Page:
3 simple ways to tell Art Nouveau from Art Deco
Sunday, 29 December 2013 | Anne
Do you ever wander round and antique fair or take a look on line and see jewellery and other antiques described as Art Nouveau and Art Deco? I do and it often makes me smile as the dealers selling these items often have the wrong one of these two styles written down.
I admit when I first started learning about antiques I found it a bit confusing too. To go into depth about both styles would fill books never mind a blog post but there are 3 simple guideline which will help us to tell the difference:
1. Curves vs Angles
Art Nouveau is about curves and Art Deco about straight lines and angles. If there are lots of curves in the design such as in the lady brooch to the left you are talking Art Nouveau. If the design in very square or triangular then its Art Deco such as in the picture below
The Art Nouveau era came first , we see pieces in this style from circa 1880s to 1910's. During the 1910's the style became a little more angular and is sometimes known as transitional .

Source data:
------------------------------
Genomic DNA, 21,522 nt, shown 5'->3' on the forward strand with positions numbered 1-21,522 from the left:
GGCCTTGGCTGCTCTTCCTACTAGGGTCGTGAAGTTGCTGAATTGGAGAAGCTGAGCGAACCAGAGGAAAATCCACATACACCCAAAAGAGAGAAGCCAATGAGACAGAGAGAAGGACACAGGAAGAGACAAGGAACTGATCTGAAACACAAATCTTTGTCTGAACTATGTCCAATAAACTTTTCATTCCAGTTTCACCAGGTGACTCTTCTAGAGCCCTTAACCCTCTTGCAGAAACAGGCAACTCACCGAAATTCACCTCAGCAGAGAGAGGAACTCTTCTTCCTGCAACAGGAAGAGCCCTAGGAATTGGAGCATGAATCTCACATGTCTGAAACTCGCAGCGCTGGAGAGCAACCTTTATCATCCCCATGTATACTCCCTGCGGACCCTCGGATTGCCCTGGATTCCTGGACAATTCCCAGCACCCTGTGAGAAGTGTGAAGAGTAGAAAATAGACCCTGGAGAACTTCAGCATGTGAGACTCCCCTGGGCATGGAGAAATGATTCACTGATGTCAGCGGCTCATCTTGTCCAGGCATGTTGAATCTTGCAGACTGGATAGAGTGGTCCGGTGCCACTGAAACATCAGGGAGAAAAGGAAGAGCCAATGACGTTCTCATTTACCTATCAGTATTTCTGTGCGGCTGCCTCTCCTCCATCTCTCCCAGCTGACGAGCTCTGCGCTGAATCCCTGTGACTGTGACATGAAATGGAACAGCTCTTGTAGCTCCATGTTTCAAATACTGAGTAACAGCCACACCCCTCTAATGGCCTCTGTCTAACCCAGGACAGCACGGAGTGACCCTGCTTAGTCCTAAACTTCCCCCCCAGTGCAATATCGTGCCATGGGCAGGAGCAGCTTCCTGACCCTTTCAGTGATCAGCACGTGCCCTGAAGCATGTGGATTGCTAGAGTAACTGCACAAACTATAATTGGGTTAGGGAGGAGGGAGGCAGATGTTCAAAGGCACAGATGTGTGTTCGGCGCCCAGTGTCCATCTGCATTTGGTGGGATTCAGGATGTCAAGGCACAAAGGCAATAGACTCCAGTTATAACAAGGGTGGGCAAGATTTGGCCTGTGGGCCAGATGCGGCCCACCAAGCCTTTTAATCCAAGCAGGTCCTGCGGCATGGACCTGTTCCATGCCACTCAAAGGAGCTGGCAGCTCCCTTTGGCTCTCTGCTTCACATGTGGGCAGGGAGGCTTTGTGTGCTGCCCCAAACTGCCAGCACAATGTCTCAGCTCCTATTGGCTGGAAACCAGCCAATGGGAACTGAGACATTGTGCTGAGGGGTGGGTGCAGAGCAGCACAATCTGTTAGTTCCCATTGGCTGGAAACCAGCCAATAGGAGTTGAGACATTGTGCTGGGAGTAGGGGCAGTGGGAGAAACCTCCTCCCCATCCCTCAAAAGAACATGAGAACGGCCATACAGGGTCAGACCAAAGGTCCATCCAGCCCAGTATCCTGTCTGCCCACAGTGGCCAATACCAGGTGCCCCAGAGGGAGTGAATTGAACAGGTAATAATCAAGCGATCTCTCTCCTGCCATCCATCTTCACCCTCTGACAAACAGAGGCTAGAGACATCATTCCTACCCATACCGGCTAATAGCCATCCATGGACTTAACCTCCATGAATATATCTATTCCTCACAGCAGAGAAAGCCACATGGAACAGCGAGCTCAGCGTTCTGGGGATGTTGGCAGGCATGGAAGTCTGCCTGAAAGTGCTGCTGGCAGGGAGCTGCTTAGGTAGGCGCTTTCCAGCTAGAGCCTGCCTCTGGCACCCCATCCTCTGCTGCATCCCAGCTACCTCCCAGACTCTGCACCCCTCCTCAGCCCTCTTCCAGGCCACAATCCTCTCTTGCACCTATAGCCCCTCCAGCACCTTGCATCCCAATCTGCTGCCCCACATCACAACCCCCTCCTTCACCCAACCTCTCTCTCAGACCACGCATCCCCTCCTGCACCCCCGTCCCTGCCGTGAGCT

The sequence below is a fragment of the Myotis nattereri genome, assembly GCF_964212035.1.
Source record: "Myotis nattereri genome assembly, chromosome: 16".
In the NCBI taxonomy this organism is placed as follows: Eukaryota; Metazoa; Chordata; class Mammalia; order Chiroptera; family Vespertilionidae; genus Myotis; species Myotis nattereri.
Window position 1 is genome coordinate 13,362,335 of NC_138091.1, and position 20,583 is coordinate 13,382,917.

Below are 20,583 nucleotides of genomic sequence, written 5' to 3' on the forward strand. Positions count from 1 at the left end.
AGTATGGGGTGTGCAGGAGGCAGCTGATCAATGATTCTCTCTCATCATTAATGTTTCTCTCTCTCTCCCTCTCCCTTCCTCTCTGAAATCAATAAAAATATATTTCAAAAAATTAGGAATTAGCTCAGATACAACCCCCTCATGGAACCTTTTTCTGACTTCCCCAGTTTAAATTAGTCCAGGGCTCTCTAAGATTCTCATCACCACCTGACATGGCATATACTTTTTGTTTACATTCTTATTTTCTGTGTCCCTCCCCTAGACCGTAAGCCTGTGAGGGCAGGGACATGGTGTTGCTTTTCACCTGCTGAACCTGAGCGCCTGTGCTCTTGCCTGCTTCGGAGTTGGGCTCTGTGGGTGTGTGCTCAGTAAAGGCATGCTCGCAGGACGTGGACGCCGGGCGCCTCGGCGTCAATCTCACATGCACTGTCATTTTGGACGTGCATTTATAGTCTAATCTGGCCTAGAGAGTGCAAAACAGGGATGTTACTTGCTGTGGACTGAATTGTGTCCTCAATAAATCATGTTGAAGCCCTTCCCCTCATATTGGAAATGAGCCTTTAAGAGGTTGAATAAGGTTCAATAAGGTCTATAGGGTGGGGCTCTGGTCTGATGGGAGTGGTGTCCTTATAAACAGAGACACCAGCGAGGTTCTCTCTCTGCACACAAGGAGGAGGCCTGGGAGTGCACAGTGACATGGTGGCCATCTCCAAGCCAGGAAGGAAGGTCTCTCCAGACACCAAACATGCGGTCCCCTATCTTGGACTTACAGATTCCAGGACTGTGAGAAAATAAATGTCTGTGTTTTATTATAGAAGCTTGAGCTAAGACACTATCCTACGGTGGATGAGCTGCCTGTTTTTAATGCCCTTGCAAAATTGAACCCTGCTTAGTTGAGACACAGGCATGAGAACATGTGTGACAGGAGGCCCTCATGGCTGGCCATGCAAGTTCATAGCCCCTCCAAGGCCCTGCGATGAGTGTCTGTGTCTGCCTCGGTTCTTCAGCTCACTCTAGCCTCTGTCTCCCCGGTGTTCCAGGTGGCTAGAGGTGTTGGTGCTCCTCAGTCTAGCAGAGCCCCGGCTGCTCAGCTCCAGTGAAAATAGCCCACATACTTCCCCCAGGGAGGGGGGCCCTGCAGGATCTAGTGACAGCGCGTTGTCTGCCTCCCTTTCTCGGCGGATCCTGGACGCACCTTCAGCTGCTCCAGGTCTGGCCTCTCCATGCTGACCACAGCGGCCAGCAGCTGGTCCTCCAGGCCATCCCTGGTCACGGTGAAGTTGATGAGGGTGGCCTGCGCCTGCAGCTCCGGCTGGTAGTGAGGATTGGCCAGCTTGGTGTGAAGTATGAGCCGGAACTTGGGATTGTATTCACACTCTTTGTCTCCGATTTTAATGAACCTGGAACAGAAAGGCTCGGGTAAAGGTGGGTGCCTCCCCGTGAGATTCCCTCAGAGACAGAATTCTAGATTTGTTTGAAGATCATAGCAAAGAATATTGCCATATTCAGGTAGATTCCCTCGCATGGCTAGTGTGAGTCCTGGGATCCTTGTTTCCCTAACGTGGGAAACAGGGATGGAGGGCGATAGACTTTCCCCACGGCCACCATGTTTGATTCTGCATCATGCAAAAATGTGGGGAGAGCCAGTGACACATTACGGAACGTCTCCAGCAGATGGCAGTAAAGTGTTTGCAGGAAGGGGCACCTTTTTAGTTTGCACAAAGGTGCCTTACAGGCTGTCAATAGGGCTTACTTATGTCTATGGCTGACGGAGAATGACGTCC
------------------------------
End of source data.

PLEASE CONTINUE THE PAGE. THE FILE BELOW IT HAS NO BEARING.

The Art Deco style ran from circa 1920 to circa 1940s with some 1950s pieces still showing the influence.
Note: Both of these sets of dates are approximate. Style does not start on a specific date and end on another. It takes time to get fashionable , time to spread round the country and time to fade out again. Communications make this process much faster today than it was in the past. Also these dates are for the first time the style was popular . There have been revivals since such as 1970s art nouveau and 1980s art deco influenced design. So a piece with art nouveau design could be much later than the true art nouveau era and the same applies to art deco.
3. Colour pallet and materials
This one is a bit more subtle but the two style had different colour ways and some of the materials used were not available during the nouveau era . Bakelite is a good example of this.
Art nouveau stones were pearls, turquoise and moonstones. Also peacock colours of blue and green shaded into each other. These colours are quite romantic. Art Deco stones are much bolder with more primary colours :Black, white, emerald green, bright red, orange and yellow .